Free Swimming Fry in Search of Food
We are pleased to update our proud “fry parents” that your adopted salmon fry are swimming freely in search of food! If your baby fry lives in Kenny Lake school, then your fry has been swimming freely and was fed its first meal of fish food on April 6. However, if your fry lives in the Upstream Learning tank, it is just starting to leave its hiding place under the larger rocks on the bottom, exploring the world above the gravel and figuring out how to maneuver through the water column.
If these eggs were collected and fertilized at the hatchery on the same day, and set up in their home tanks on the same day, why are they developing differently? If you said because of the accumulated thermal units, you are correct!
What is an accumulated thermal unit (or ATU) and what does it mean? The rate of growth for salmon is determined by the water temperature. Up to a certain point, salmon will grow faster in warmer water and slower in colder water. Too hot of water can cause defects or kill salmon, while too cold of water can freeze and kill them as well. By tracking the daily temperature of the water, teachers (and before schools closed, their students) are able to make sure the tank temperatures are safe, but also track the ATUs. For every 24 hours, salmon accumulate the number of thermal units equal to the temperature of their tank. And by adding each day’s temperature to the previous day’s ATU count, we are able to track ATUs and predict when fish will transition to the next life stage.
Now that you know this, can you explain why Kenny Lake’s fish are swimming and feeding already and the fish in Upstream Learning tanks are not quite at the same stage?
If you guessed because of differences in tank temperature, you’re correct! And if you explained because the Kenny Lake tank is warmer, then you are also correct!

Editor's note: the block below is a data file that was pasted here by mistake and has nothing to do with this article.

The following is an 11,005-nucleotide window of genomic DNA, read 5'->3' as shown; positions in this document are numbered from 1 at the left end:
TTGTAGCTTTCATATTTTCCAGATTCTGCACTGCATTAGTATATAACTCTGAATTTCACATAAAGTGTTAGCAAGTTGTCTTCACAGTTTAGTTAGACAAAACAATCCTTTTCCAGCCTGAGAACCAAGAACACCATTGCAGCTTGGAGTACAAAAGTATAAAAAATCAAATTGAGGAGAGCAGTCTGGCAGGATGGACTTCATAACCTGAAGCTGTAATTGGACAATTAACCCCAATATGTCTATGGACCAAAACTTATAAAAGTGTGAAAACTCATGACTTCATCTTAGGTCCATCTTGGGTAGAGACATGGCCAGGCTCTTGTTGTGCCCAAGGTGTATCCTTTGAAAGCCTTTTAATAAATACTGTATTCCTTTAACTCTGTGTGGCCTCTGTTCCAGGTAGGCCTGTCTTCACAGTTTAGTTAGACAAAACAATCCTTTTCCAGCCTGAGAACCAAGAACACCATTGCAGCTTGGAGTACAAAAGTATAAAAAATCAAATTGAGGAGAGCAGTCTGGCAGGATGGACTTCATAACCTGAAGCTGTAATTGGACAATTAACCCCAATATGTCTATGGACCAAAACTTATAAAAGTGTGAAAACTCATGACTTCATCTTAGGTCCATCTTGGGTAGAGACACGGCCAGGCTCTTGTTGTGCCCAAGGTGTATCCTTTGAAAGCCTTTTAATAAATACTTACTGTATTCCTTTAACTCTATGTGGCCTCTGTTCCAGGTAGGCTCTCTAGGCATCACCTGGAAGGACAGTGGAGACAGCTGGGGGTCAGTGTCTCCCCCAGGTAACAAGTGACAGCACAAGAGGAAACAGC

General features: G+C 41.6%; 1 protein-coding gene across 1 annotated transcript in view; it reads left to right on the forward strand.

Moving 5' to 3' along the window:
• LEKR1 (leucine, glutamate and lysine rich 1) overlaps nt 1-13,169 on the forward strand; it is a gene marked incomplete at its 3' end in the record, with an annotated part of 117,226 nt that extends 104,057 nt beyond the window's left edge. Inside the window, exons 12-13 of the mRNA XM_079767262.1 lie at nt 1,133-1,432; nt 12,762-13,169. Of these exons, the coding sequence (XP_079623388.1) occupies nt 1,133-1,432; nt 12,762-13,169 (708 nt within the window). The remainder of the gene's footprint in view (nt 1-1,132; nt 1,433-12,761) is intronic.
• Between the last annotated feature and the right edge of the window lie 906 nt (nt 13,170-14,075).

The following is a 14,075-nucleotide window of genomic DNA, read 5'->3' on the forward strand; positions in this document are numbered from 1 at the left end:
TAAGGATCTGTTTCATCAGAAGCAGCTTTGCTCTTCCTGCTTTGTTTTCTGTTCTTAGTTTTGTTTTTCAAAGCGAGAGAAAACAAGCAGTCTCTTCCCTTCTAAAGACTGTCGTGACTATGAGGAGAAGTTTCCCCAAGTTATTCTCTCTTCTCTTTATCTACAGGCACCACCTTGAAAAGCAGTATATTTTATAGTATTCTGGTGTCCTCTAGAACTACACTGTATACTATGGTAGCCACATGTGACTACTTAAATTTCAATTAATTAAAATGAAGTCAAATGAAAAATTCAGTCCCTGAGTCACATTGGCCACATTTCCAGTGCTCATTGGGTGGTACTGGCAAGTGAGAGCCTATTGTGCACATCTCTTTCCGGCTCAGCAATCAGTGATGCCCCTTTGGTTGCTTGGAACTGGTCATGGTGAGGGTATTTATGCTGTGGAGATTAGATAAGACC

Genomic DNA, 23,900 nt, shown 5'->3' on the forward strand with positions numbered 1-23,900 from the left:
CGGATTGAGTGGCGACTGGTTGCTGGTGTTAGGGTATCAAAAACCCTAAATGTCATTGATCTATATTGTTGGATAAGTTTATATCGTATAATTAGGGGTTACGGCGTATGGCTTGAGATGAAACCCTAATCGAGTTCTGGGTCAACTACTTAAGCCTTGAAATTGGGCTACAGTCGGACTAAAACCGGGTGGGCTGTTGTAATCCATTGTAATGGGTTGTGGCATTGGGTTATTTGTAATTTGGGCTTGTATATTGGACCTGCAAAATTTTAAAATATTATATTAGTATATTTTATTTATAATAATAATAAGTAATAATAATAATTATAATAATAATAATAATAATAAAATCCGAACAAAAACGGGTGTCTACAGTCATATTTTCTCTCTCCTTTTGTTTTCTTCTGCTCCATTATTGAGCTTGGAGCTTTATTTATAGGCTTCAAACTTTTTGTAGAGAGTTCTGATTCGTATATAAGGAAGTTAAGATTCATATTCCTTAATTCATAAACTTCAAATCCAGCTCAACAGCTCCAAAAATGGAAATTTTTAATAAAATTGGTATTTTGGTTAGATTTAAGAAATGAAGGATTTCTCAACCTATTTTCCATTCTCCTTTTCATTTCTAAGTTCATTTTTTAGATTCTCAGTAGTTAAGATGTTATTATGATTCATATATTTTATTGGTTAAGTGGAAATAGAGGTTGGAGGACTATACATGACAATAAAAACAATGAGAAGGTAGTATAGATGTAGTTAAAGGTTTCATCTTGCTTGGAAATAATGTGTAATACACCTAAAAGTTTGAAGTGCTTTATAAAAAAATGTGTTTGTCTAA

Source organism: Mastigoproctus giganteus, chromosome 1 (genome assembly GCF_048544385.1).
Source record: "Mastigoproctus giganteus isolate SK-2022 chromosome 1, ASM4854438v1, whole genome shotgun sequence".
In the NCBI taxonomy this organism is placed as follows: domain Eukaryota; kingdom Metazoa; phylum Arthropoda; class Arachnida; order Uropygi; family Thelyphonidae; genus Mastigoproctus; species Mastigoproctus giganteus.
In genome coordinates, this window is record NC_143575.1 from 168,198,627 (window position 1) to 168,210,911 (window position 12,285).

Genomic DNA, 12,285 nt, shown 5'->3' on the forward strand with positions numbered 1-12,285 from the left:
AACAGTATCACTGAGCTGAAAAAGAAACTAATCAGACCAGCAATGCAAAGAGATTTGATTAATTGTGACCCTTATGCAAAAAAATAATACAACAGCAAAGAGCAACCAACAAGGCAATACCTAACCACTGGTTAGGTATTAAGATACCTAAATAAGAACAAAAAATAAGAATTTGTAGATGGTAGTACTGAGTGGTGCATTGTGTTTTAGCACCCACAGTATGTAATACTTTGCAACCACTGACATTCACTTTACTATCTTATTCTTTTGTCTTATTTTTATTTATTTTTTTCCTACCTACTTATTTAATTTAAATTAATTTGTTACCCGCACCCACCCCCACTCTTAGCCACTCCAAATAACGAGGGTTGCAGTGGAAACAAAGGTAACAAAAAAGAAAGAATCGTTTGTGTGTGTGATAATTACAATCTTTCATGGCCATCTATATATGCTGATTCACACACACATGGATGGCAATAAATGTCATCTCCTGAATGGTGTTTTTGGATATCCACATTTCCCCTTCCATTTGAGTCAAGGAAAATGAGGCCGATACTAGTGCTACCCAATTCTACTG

On Friday, April 10, Kenny Lake’s salmon fry had accumulated 641 ATUs while the Upstream Learning tank accumulated 594 ATUs.
Thanks again to all of you who adopted fry to help support this awesome educational opportunity. Also, a special shout-out to our amazing teachers in the region who continue to connect their students to this project by sharing videos on Facebook or incorporating it into their virtual classroom lessons as schools remains closed for the remainder of the school year.
We are excited to work with teachers and program partners to film the release of your fry into the Copper River watershed, so stay tuned!
Watch the video below for a glimpse into the life of the salmon fry in the Kenny Lake Salmon Tank!
We would like to extend a big thank you to our Salmon Tank Sponsors that contributed funding to the project; Ahtna Intertribal Resource Commission, Prince William Sound Aquaculture Corporation, Valdez Fisheries Development Association, and Copper Valley Telecom. We would also like to thank Mark Proch, Copper River School District/Upstream Learning lead teacher, and Sandy McMahan, retired Glennallen Elementary School teacher for their on-the-ground assistance in getting the tanks set-up.